The federal government is stepping up wage garnishments of student-loan borrowers who have defaulted, another lingering effect of the nation's ballooning college debt, the Wall Street Journal reported on Saturday. Just over 174,800 people who have defaulted on federal student loans saw the Education Department take some money out of at least one paycheck in the fiscal year ended Sept. 30, 2013, according to data requested by the Wall Street Journal. That figure was up 45 percent from 10 years earlier and excludes individuals working for the federal government. The Education Department can automatically begin taking as much as 15 percent of borrowers' after-tax wages, and unlike private lenders, the government doesn't need court approval. Most borrowers who wind up in garnishment stay there for a while. About 72 percent of such borrowers in FY2011 were still getting money taken out the following year, according to the Education Department. Many remain in garnishment for at least five to 10 years, said Mark Kantrowitz, senior vice president at Edvisors.com, a Las Vegas-based financial-aid website that tracks student-loan debt. Pressure has been mounting on the Education Department to rein in its lending as losses have grown in recent years. There was a total of $1.1 trillion in outstanding federal student loan debt by the end of March, up 9.2 percent from the previous year and 53 percent from 2007, according to Edvisors.com. Unlike with private student loans, which totaled $170 billion in outstanding debt in March, nearly all borrowers can get approved for federal loans. Read more. (Subscription required.)

U.S. BANKS SEEN AS FALLING SHORT OF NEW DEBT FUNDING RULE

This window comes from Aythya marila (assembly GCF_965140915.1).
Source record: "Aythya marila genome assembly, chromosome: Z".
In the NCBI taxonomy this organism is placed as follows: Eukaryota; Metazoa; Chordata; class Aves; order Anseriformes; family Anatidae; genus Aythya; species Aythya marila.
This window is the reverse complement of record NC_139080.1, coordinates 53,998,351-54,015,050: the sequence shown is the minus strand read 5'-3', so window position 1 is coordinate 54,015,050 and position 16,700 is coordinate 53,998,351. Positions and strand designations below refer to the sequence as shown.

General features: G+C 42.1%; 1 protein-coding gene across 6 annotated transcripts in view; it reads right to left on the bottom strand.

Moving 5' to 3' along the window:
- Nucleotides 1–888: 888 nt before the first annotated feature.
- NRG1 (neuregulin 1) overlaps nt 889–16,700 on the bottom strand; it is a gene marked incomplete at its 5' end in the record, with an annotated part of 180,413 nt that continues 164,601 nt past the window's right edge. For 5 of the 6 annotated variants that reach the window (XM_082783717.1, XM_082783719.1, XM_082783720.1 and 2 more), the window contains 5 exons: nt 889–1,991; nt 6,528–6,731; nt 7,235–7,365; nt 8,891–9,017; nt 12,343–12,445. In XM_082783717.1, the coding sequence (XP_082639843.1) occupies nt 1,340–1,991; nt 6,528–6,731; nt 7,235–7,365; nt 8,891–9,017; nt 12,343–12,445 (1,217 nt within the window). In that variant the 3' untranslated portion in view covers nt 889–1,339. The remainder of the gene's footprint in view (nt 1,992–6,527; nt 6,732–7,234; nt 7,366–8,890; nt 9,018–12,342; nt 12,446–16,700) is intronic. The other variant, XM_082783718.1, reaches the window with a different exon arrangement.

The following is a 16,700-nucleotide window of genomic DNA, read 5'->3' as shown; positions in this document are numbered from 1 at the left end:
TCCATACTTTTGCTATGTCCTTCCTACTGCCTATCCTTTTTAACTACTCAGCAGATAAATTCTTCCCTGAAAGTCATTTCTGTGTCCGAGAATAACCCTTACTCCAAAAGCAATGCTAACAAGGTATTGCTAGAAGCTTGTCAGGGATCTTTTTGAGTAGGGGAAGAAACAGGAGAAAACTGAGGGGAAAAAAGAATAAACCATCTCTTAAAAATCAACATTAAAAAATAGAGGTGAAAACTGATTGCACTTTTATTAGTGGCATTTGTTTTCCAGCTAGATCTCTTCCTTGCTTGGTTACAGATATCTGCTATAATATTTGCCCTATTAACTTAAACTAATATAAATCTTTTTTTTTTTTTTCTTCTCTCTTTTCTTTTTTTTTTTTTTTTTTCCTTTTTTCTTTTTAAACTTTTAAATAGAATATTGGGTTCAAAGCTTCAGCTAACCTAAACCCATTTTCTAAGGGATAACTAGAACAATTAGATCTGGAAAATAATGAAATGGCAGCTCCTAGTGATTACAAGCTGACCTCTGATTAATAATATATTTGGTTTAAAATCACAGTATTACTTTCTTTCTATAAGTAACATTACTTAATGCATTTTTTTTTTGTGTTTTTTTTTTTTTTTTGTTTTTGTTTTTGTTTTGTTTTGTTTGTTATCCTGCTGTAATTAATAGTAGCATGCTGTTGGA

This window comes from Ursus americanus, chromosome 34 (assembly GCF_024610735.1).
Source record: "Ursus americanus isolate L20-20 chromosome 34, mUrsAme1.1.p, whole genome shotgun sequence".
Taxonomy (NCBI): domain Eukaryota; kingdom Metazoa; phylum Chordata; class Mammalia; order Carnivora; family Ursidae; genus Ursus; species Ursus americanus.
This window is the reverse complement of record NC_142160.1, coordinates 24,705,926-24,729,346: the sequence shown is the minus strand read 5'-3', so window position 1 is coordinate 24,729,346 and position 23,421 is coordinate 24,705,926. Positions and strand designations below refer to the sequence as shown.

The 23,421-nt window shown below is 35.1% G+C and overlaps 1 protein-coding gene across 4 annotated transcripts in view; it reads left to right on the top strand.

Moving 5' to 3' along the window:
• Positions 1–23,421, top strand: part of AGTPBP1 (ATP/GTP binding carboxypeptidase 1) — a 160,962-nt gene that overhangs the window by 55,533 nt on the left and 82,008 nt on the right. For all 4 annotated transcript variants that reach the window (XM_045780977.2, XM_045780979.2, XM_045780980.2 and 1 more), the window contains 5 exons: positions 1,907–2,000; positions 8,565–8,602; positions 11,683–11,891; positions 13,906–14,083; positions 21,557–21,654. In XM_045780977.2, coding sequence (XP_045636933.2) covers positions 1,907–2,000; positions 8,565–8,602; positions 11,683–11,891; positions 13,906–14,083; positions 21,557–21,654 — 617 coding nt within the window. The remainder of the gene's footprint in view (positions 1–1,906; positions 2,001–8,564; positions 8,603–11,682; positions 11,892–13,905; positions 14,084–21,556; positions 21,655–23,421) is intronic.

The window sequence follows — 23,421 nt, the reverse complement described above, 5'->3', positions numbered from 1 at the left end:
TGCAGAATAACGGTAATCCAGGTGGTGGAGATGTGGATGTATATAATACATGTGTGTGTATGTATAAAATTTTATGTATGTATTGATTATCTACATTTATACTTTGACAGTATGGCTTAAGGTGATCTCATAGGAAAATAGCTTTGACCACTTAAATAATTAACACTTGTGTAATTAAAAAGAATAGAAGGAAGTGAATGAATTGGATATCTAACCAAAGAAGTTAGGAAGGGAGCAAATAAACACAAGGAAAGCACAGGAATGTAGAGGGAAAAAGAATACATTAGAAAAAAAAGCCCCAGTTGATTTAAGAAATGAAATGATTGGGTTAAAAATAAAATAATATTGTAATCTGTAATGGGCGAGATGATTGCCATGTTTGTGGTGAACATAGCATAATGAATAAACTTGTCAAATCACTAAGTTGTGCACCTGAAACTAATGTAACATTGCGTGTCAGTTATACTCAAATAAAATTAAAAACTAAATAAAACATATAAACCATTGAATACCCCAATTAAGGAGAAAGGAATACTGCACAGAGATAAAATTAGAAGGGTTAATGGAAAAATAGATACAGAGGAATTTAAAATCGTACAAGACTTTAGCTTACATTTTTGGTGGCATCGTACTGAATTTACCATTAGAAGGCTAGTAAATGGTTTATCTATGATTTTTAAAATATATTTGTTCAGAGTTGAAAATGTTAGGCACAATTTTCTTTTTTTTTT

Wells Fargo, State Street and JPMorgan Chase & Co. are below or almost at the minimum capital thresholds expected to be included in a rule still being hammered out by U.S. regulators that's meant to mitigate taxpayer losses in another financial crisis, according to a Reuters analysis yesterday. U.S. banks are already required to hold equity equal to about 10 percent of their balance sheets to serve as a shock absorber to cover the risk of a sharp drop in the value of loans, investments and other assets on their books. Banks expect U.S. regulators to require them to hold another 10 percent in bonds with maturities of more than a year, as well as other instruments, as part of the forthcoming rule. Wells Fargo's loss-absorbing capital stood at 17 percent at the end of last year, State Street's was 18.2 percent and JPMorgan's stood at 19.1 percent, according to a Reuters analysis of eight banks, based on regulatory filings and methodology recently presented by Citigroup. Analysts and officials at banks are basing their estimates for the benchmarks partially on discussions with regulators and on wider market assumptions for what would be a reasonable level. The Federal Reserve has typically taken a tougher stance than its counterparts in the European Union. Read more.